Learning to Surf in Laidback Raglan, New Zealand

If all cities were likened to pieces of furniture, we could quickly get a feel for their overall character. For example, New York City would be an insanely high-tech office chair, while Charleston, S.C., would undoubtedly be a rocking chair, fit for a front porch. And Raglan, the small beach town on the western side of New Zealand’s North Island, would be a hammock. Fittingly, the morning I arrived at my hostel in Raglan (aptly named Raglan Backpackers) the first thing I saw were six hammocks hanging from the rafters of the private courtyard, next to a hot tub and a rack of surfboards available for rental.

My two companions and I had traveled to Raglan without much knowledge of the city. We had been tipped off by a stellar review from a friend while we were on a road trip to the nearby tourist trap of Rotorua, which reeked of sulfur due to geothermal activity. Underwhelmed by the tacky gift shops and pricey packaged tours of Rotorua, Raglan was literally a breath of fresh air. Its close proximity to the ocean ensures that a virulent sea breeze is consistently blowing. But it’s not the wind that brings travelers to Raglan, nor is it the sulfur-free air: The waves are the main draw.

Raglan is a surf town through and through. It has a short central street with a few mediocre restaurants, but a rather evolved live music scene. One venue, YOT Club, draws herds of backpackers and frequently hosts reggae and techno bands. Bike paths are plentiful. There are few cars. But both expert and novice surfers make the pilgrimage to Raglan to surf at Manu Bay (made famous in the 1966 surf film, Endless Summer) and Ngarunui Beach, a seemingly endless stretch of sand, flanked by green, scraggly cliffs. Quite simply, the beaches in Raglan are beautiful.

Being a novice surfer, I checked out the scene at Ngarunui Beach. Not surprisingly, the hostel employs expatriate surfers who are willing to give a brief tutorial in the parking lot, which we opted for rather than a formal surfing lesson costing considerably more. The lithe blond surfer-dude receptionist had us on our stomachs, encouraging us to paddle furiously on our rented surfboards for 10 minutes, looking quite ridiculous.

Shortly after, we were in the water, equipped with rudimentary surf knowledge and unflattering wetsuits, sputtering seawater and flopping over boards. The first day of surfing, expect exasperation, frustration and fatigue. While experienced surfers make the sport seem effortlessly cool, you will appear lumbering and ungraceful as you flounder in the frothy foam of the wave that has crashed on top of you.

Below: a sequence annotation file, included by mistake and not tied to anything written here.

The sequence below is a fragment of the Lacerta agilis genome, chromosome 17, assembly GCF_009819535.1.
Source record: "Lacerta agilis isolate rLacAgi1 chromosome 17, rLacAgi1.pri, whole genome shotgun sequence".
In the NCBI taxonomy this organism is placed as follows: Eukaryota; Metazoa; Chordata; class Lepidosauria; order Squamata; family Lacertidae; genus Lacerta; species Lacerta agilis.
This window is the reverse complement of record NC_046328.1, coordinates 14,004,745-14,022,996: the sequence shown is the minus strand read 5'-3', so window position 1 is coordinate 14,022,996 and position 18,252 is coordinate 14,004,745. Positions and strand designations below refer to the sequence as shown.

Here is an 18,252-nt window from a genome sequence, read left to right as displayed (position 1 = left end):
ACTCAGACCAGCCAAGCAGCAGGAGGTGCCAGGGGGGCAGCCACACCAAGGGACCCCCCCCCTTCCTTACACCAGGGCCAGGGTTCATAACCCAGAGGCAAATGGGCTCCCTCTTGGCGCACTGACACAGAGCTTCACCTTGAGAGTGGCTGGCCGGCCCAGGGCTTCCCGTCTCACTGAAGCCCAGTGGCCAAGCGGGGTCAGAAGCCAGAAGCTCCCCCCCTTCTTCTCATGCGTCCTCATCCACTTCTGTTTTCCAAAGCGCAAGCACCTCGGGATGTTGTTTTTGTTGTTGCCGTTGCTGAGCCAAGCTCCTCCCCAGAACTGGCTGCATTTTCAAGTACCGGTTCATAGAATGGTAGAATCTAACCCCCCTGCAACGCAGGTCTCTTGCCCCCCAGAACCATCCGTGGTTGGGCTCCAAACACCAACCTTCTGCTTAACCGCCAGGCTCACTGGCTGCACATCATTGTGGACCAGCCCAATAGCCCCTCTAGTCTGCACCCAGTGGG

As I was sputtering, exceptional surfers caught my eye, such as the tan New Zealander, with muscular arms who propelled himself up onto his board like he weighed nothing. He seemed to float with each wave, riding it almost onto the beach. It’s not until the end of the day, on the wave you decide will be your last, that you stand up and surf (actually surf!) for a few glorious seconds. For a moment, you comprehend how people live for this sport, how they feel unsatisfied if even one day passes without surfing.

Raglan not only supports this lifestyle but also fosters it. And like a hammock describes the town, Raglan seems to epitomize New Zealand as a whole: laidback, but having the power to incite a sense of caprice and splendor within its visitors. Although the spell of Raglan can be broken upon departure, the brief feeling gleaned from surfing, the one of wild optimism, lingers far into the future.

Traveler’s Notebook

Best guidebook: Lonely Planet’s New Zealand

Comprehensive, no-fluff descriptions of restaurants, accommodations and activities.

Where to stay: Raglan Backpackers

Located five minutes from the beach.

Free bike and kayak use, low-cost surfboard and wetsuits rentals. Friendly staff.

Surf lessons: Raglan Surfing School

Three-hour beginner lessons offered with no minimum group number.

Beach houses available for longer stay in nearby Whale Bay, NZ.

Where to have breakfast: Tongue and Groove Lounge, 19 Bow St., Raglan.

Try a flat white, New Zealand’s version of the latte.

After-hours hangout: Vinnies World of Eats, 7 Wainui Road, Raglan.

Laid back, live music almost every night. Decent thin-crust pizza.

Jenna Blumenfeld hails from the wee state of Connecticut. Although her childhood dream of becoming a bug doctor – with a specialization in ladybugs – has gone unfulfilled, she is content writing about travel, cuisine and culture. A vegetarian, she currently resides in the food hub of Boulder, Colo. You can see examples of her fine cookery at OvenZest.com.

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